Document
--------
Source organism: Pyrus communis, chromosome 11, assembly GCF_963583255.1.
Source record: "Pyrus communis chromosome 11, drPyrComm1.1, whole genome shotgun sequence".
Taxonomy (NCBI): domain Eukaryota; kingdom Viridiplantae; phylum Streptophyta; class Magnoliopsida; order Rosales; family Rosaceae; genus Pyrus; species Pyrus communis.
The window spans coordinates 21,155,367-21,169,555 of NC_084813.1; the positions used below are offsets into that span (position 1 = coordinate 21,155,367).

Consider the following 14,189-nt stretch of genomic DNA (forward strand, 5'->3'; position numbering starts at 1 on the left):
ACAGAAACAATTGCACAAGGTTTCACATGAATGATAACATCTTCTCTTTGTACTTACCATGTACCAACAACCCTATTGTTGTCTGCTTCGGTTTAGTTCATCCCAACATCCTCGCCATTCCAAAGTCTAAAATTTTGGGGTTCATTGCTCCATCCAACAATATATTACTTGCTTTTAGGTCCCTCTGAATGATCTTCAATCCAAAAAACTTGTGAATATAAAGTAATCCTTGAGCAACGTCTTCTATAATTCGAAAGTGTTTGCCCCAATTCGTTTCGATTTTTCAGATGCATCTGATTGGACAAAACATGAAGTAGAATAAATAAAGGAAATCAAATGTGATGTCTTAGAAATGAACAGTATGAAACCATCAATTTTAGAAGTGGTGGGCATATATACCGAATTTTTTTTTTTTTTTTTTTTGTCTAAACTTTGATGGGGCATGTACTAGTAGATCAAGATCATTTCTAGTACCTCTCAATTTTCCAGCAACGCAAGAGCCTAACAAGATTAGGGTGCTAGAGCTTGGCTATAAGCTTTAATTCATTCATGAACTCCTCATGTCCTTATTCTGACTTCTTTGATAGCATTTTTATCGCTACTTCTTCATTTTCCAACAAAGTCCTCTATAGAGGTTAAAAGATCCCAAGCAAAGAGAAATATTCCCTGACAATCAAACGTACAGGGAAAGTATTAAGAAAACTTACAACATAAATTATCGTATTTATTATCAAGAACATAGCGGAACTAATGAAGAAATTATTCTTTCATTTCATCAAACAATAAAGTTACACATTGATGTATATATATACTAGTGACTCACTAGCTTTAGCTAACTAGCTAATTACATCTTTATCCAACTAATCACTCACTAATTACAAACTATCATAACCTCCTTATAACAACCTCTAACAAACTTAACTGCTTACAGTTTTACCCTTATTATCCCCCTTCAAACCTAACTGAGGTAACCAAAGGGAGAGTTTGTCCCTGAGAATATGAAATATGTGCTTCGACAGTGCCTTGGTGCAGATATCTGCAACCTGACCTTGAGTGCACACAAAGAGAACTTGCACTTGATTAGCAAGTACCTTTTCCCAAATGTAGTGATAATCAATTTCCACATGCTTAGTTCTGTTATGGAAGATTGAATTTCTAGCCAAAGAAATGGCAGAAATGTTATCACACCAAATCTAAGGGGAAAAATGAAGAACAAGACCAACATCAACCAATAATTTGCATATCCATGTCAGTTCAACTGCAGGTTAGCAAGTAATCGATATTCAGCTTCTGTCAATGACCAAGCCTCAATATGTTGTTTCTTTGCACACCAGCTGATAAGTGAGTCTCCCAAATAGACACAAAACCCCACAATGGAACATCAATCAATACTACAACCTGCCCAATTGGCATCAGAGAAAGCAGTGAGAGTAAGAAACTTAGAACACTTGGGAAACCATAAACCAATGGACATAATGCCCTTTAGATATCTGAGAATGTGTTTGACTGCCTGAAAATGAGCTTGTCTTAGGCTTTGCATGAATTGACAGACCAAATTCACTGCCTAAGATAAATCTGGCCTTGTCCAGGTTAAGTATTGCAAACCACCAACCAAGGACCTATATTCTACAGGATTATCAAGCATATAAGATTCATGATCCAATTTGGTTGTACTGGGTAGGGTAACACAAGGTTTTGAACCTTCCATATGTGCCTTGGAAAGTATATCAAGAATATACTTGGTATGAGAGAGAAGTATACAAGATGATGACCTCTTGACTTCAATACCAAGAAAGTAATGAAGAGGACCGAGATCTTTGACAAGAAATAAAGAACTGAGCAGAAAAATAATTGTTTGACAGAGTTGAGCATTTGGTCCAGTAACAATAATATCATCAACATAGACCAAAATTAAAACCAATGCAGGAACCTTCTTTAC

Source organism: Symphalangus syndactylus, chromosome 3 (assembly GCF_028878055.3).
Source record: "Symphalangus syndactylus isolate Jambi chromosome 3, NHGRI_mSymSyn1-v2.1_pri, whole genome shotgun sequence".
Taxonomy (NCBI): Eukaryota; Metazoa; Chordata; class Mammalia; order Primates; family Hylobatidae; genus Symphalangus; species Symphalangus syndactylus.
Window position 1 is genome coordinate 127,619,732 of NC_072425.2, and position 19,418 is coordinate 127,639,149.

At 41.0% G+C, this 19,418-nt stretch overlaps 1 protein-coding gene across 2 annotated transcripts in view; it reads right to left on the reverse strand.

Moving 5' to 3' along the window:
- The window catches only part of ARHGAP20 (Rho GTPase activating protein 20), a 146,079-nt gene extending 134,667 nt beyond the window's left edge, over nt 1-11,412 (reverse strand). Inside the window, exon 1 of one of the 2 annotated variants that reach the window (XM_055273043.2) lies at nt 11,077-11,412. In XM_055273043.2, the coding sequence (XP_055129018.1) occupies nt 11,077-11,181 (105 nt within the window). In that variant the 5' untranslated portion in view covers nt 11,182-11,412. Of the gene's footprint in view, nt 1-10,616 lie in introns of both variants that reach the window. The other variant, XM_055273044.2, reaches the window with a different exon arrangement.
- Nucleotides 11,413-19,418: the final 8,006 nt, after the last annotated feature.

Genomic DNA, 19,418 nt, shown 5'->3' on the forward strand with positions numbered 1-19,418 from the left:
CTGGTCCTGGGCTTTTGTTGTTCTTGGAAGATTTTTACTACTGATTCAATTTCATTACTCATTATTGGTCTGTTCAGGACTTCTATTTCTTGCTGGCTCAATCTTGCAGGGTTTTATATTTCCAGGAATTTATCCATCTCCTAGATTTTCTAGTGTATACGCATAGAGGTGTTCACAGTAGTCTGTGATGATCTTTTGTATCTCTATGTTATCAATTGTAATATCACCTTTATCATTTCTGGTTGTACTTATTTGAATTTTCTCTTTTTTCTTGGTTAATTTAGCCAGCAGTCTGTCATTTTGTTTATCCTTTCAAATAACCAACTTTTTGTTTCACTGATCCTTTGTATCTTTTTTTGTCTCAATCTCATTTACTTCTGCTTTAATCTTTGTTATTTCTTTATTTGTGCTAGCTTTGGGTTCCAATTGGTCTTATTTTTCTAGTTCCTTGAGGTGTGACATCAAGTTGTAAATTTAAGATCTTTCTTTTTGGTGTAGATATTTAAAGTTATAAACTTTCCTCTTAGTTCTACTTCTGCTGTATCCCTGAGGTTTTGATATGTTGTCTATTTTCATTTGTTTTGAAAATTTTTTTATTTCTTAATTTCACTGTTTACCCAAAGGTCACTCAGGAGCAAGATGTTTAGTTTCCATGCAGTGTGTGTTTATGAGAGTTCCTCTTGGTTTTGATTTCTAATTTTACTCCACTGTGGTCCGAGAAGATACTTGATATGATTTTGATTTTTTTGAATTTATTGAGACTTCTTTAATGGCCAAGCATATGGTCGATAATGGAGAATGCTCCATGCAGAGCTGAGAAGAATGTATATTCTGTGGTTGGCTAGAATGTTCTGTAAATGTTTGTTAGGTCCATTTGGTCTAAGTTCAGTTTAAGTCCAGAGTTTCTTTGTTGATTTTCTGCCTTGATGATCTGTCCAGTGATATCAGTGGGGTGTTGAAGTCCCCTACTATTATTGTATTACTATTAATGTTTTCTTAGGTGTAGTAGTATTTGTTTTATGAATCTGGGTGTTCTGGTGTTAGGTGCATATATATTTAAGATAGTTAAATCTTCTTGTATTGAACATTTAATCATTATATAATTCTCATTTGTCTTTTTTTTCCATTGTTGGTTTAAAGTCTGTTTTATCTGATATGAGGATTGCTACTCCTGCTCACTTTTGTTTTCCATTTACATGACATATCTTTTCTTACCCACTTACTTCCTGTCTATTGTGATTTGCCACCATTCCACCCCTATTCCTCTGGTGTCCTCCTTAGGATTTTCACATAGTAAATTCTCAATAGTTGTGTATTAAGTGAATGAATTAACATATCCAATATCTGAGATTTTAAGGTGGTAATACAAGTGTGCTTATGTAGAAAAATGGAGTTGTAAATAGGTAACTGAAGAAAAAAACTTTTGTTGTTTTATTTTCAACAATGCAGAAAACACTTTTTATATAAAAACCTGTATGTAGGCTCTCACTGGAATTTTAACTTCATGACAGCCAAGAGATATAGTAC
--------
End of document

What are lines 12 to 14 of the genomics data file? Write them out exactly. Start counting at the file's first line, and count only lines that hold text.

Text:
Moving 5' to 3' along the window:
- The window catches only part of ARHGAP20 (Rho GTPase activating protein 20), a 146,079-nt gene extending 134,667 nt beyond the window's left edge, over nt 1-11,412 (reverse strand). Inside the window, exon 1 of one of the 2 annotated variants that reach the window (XM_055273043.2) lies at nt 11,077-11,412. In XM_055273043.2, the coding sequence (XP_055129018.1) occupies nt 11,077-11,181 (105 nt within the window). In that variant the 5' untranslated portion in view covers nt 11,182-11,412. Of the gene's footprint in view, nt 1-10,616 lie in introns of both variants that reach the window. The other variant, XM_055273044.2, reaches the window with a different exon arrangement.
- Nucleotides 11,413-19,418: the final 8,006 nt, after the last annotated feature.